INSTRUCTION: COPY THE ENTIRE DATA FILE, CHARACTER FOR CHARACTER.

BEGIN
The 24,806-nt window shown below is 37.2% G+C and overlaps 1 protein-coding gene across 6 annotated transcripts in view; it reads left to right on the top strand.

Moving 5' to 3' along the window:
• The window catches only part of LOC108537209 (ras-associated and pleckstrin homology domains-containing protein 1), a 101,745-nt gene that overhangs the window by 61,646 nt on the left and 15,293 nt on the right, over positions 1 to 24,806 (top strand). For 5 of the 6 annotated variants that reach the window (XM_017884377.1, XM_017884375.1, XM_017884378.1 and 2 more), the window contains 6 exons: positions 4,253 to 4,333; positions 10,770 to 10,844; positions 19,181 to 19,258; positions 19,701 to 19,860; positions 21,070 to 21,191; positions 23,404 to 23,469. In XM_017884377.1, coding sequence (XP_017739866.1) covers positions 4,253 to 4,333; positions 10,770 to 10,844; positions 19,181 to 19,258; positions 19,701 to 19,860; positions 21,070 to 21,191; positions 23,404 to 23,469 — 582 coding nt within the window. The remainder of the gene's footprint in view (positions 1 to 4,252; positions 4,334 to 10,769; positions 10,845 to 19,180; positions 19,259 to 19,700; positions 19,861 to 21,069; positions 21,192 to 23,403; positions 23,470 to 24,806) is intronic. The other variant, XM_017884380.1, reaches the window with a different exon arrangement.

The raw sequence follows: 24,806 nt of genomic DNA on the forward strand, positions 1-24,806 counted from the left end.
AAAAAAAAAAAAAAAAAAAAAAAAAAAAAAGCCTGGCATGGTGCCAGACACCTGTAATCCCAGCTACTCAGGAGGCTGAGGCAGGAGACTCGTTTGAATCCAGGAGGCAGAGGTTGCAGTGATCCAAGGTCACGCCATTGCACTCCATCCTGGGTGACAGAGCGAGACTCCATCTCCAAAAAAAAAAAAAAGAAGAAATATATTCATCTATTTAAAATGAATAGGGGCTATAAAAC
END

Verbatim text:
The 24,806-nt window shown below is 37.2% G+C and overlaps 1 protein-coding gene across 6 annotated transcripts in view; it reads left to right on the top strand.

Moving 5' to 3' along the window:
• The window catches only part of LOC108537209 (ras-associated and pleckstrin homology domains-containing protein 1), a 101,745-nt gene that overhangs the window by 61,646 nt on the left and 15,293 nt on the right, over positions 1 to 24,806 (top strand). For 5 of the 6 annotated variants that reach the window (XM_017884377.1, XM_017884375.1, XM_017884378.1 and 2 more), the window contains 6 exons: positions 4,253 to 4,333; positions 10,770 to 10,844; positions 19,181 to 19,258; positions 19,701 to 19,860; positions 21,070 to 21,191; positions 23,404 to 23,469. In XM_017884377.1, coding sequence (XP_017739866.1) covers positions 4,253 to 4,333; positions 10,770 to 10,844; positions 19,181 to 19,258; positions 19,701 to 19,860; positions 21,070 to 21,191; positions 23,404 to 23,469 — 582 coding nt within the window. The remainder of the gene's footprint in view (positions 1 to 4,252; positions 4,334 to 10,769; positions 10,845 to 19,180; positions 19,259 to 19,700; positions 19,861 to 21,069; positions 21,192 to 23,403; positions 23,470 to 24,806) is intronic. The other variant, XM_017884380.1, reaches the window with a different exon arrangement.

The raw sequence follows: 24,806 nt of genomic DNA on the forward strand, positions 1-24,806 counted from the left end.
AAAAAAAAAAAAAAAAAAAAAAAAAAAAAAGCCTGGCATGGTGCCAGACACCTGTAATCCCAGCTACTCAGGAGGCTGAGGCAGGAGACTCGTTTGAATCCAGGAGGCAGAGGTTGCAGTGATCCAAGGTCACGCCATTGCACTCCATCCTGGGTGACAGAGCGAGACTCCATCTCCAAAAAAAAAAAAAAGAAGAAATATATTCATCTATTTAAAATGAATAGGGGCTATAAAAC